We got some nice ink for Cinematical and BloggingSundance today in the hollywood Reporter… oh yeah, WIRED has a story that mentions my panel as well:
As blogs become more successful, they are challenging traditional media, and this year’s Sundance marks a fascinating juncture as newly powerful blogs like http://www.Cinematical.com take on the likes of the Los Angeles Times and the New York Times.
“Blogs are becoming a vital part of an independent film scene that relies on word-of-mouth and alternative media to truly thrive,” says Eugene Hernandez, editor of the pioneering indie film site http://www.indieWIRE.com, which hosts some two dozen blogs and this year has asked 12 filmmakers from Sundance and the concurrent Slamdance to blog about their experiences.
BloggingSundance.com, a pioneering festival blog, was dreamed up by Weblogs Inc. Network founder Jason Calacanis, who persuaded the festival to let him blog in 2003. “I blogged live from inside movie theaters. I’d sit in the back row with my laptop,” he recalls. “It’s the closest thing to live coverage.” Film fanatic Calacanis continued to blog Sundance through 2004 and ’05, when he reviewed 19-20 movies by himself. “When I’m at Sundance I don’t go to parties, I watch films,” he says.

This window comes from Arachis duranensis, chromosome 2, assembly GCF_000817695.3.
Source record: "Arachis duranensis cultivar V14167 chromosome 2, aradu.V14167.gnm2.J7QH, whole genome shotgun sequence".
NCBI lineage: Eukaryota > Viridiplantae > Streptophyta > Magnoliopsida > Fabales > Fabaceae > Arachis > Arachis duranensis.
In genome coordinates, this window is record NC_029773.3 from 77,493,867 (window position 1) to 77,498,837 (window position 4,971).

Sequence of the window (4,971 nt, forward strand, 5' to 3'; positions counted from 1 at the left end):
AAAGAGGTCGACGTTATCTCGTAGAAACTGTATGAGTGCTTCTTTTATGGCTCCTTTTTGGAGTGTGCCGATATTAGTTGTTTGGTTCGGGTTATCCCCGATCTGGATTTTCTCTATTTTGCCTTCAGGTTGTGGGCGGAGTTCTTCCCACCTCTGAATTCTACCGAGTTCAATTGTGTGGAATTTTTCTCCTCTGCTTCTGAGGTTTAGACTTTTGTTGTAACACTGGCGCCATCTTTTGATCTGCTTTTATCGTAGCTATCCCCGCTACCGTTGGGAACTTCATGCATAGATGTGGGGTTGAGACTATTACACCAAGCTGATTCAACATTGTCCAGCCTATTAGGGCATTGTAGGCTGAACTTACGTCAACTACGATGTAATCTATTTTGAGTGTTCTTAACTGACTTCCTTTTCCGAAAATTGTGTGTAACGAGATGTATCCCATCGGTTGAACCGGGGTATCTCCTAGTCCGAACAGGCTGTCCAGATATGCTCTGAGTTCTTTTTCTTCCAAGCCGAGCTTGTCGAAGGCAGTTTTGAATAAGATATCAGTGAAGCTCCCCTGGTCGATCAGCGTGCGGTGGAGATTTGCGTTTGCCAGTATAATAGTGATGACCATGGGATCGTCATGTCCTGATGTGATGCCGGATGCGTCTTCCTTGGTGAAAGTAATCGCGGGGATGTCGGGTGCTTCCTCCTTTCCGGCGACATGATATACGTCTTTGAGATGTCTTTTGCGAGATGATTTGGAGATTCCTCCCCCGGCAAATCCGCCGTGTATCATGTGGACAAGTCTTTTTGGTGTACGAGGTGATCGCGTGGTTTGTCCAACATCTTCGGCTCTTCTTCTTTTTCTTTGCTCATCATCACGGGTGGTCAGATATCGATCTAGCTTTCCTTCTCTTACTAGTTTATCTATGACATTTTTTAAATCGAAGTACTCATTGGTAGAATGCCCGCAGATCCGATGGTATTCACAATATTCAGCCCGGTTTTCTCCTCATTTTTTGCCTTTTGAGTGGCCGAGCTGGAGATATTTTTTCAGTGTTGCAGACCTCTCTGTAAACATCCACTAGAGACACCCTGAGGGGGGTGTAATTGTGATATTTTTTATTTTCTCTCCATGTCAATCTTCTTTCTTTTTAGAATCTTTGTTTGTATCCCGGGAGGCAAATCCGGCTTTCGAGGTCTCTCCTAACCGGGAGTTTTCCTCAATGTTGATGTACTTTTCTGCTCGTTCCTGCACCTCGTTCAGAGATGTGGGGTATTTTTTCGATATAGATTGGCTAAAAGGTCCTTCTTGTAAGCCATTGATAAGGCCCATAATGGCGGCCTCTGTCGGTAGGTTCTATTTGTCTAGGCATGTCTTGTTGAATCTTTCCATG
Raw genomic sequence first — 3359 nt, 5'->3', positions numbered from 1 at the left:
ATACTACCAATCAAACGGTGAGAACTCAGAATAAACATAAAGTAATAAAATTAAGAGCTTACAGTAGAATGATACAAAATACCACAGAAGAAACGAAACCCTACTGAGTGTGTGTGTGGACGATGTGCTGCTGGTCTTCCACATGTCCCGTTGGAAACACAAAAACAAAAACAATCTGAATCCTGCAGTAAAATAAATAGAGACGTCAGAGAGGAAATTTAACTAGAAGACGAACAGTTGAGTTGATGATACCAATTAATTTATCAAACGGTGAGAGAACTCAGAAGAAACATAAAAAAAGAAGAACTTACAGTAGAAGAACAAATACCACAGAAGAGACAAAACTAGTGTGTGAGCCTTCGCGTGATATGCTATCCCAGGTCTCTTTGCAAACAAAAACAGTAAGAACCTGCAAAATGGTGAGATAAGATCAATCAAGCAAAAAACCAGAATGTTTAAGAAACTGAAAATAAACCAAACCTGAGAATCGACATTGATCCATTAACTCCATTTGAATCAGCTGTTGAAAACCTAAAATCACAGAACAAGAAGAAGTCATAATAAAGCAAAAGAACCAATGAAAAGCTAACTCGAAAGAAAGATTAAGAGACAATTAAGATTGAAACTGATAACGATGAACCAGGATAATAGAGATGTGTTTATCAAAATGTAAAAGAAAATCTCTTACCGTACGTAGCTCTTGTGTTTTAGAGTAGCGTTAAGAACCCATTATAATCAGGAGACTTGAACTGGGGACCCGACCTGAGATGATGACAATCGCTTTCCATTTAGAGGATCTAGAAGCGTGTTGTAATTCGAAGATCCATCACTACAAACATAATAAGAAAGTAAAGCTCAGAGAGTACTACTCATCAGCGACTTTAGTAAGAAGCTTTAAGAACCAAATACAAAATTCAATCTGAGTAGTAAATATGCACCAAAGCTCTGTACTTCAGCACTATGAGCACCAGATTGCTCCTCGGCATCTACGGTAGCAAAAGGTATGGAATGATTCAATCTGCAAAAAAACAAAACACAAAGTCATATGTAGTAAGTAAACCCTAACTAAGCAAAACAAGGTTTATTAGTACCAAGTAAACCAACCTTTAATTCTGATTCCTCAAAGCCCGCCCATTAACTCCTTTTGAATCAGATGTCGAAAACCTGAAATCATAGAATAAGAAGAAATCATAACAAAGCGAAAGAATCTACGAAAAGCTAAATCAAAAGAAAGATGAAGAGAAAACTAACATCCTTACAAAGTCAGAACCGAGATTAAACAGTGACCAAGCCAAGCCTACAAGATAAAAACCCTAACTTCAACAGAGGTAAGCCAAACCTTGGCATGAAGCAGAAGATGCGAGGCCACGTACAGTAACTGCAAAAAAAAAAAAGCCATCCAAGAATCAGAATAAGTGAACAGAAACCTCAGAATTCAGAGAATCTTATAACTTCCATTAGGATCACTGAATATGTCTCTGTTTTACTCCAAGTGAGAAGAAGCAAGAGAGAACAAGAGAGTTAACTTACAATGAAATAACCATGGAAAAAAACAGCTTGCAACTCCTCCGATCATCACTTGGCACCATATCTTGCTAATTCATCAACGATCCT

Last year, Weblogs morphed BloggingSundance into Cinematical.com, a smart group blog for movie fans that is already getting 50,000 hits a day. (AOL bought Weblogs and its 80 blogs in October for a reported $25 million.) During this year’s Sundance, a Cinematical team of five led by Calacanis will be posting from Sundance. “Over the course of the next 12 days,” writes Karina Longworth in an entry that also plugs new corporate partners AOL and Moviefone, “We will blog the living hell out of the 2006 Sundance Film Festival.” Cinematical will still post its Sundance entries at its old URL, http://www.BloggingSundance.com.
Cinematical doesn’t edit its writers, Calacanis says. “I want them to write what they’re passionate about. People want more voices. There’s a transparency in blogging. People aren’t afraid to say something is a terrible movie. Mainstream journalists don’t have the passion to cover Sundance as aggressively and passionately as the bloggers. What Sundance is to the film industry, blogging is to the traditional media.”